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History of Tennis - An Intriguing Tale

With all the hundreds of hours of national TV coverage of the United States Open in Flushing, New York, experienced and knowing fans as well as casual onlookers have gotten an eye and earful of the latest and greatest in the world of tennis.

But just how many of those hooked on the U.S. Open and other tournaments know much about the roots of tennis, its scoring and its fabled nicknames is a moot point. Moot points not withstanding and for the record, here is data for the most seasoned of tennis observers.

Various theories exist concerning how the sport of tennis got its name. One theory holds that the French word "tenez" is the root for the word tennis. "Tenez," originally spelled "tenetz," meant to "take heed." And in a broader sense - to play.

Other theorists speculate that the word tennis derives from the ancient Egyptian City of Tanis in the Nile River delta. The Arabic word for the city was "Tinnis." The city of Tinnis was a booming locale for the making of fine linens, and the early tennis balls were created from light fabrics. Thus, once upon a time there might have been "tinnis" balls. And the old-fashioned term "tennist" is still used in some circles to describe one who plays tennis.

Scoring in a tennis game, a source of confusion for some and second nature for others, is unusual. But there is method to that madness, too. Fifteen equals one point, 30 is two points, 40 is three points -- and all of these originated with the progression of rallies or "rests" in real tennis.

These were noted on a simple clock face positioned near the court. A player who won a rally would have his pointer moved through one quarter - the 15th minute. After the next rally the pointer would be moved to 30, or to the next quarter on the clock. The next movement was to the three-quarter mark or 45. Ultimately, 45 was abbreviated to 40. When the pointer went around full circle it was an indication that the conclusion of the game had been reached.

One of the great all-time tennis nicknames is "King of the Nets," a term earned by William Tatem Tilden II, a.k.a. "Big Bill." One of the great stars of the Roaring Twenties, Tilden's unique style of play featured booming serves and long strides across the court that enabled him to stay back near the baseline. Seven times he won the United States Championship. Eleven times he was a Davis Cup team member. Tilden was the first American to triumph at Wimbledon. When he finally retired, he had won over 70 tennis championships and truly earned his nick-name -- "King of the Nets."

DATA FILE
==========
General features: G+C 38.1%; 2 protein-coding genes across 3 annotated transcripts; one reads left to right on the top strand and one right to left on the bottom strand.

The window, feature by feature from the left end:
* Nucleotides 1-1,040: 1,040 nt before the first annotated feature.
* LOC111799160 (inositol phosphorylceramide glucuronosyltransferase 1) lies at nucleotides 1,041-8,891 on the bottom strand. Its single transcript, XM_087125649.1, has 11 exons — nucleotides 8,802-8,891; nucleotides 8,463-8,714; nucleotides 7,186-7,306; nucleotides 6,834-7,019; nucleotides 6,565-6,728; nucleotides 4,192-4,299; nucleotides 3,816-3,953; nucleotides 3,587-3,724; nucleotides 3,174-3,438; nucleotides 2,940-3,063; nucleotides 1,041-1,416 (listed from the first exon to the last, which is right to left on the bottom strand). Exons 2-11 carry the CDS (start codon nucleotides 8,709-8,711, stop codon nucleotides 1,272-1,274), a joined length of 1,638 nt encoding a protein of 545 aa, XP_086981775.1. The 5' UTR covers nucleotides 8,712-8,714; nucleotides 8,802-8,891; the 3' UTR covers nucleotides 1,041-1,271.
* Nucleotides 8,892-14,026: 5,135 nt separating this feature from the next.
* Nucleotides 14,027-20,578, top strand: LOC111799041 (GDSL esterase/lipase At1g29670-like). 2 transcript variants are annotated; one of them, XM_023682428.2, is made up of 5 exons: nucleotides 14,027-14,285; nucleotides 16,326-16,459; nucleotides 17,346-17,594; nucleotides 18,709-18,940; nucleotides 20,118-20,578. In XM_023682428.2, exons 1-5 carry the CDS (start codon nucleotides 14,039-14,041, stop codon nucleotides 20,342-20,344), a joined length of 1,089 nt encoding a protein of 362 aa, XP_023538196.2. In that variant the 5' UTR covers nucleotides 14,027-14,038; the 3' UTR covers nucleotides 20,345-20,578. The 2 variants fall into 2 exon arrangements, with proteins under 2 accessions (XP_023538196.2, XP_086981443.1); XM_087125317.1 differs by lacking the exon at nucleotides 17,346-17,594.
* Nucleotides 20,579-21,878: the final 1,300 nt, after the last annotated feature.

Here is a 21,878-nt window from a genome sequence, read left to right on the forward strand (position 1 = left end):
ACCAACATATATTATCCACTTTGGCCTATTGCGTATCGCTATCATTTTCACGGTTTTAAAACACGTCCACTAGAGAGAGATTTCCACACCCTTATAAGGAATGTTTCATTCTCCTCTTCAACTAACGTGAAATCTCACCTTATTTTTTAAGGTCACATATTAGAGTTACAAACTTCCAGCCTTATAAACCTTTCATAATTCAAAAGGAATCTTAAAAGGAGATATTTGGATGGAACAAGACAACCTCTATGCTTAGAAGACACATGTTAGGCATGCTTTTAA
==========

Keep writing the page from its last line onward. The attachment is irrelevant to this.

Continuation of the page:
Another legendary tennis great, Helen Wills was deserving of her nickname. She won seven American championships, eight Wimbledon titles, and four French titles. Her behavior on the court was sphinx-like. She rarely spoke to an opponent but stared out from an expressionless face that was generally topped by a green-lined white eyeshade. Her nickname was "Little Miss Poker Face" and she was definitely that.

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You can reach Harvey Frommer at:   

Email:  harvey.frommer@Dartmouth.EDU 

About the Author:

Harvey Frommer is in his  38th year of writing books. A noted oral historian and sports journalist, the author of 42 sports books including the classics: "New York City Baseball,1947-1957" and "Shoeless Joe and Ragtime Baseball," his acclaimed REMEMBERING YANKEE STADIUM was published in 2008 and his REMEMBERING FENWAY PARK: AN ORAL AND NARRATIVE HISTORY OF THE HOME OF RED SOX NATION was published to acclaim in 2011.  The prolific Frommer is at work on When It Was Just a Game, An Oral History on Super Bowel One. 

His work has appeared in the New York Times, Los Angeles Times, Washington Post, New York Daily News, Newsday, USA Today, Men's Heath, The Sporting News, among other publications.

FROMMER SPORTSNET (syndicated) reaches a readership in the millions and is housed on Internet search engines for extended periods of time.
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Dr. Frommer is the Official Book Reviewer of Travel-Watch. 
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Harvey Frommer along with his wife, Myrna Katz  Frommer are the authors of five critically acclaimed oral/cultural histories, professors at Dartmouth  College, and travel writers who specialize in cultural history, food, wine, and Jewish history and heritage in the United States, Europe, and the Caribbean. 

This Article is Copyright 1995 - 2014 by Harvey Frommer.  All rights reserved worldwide.


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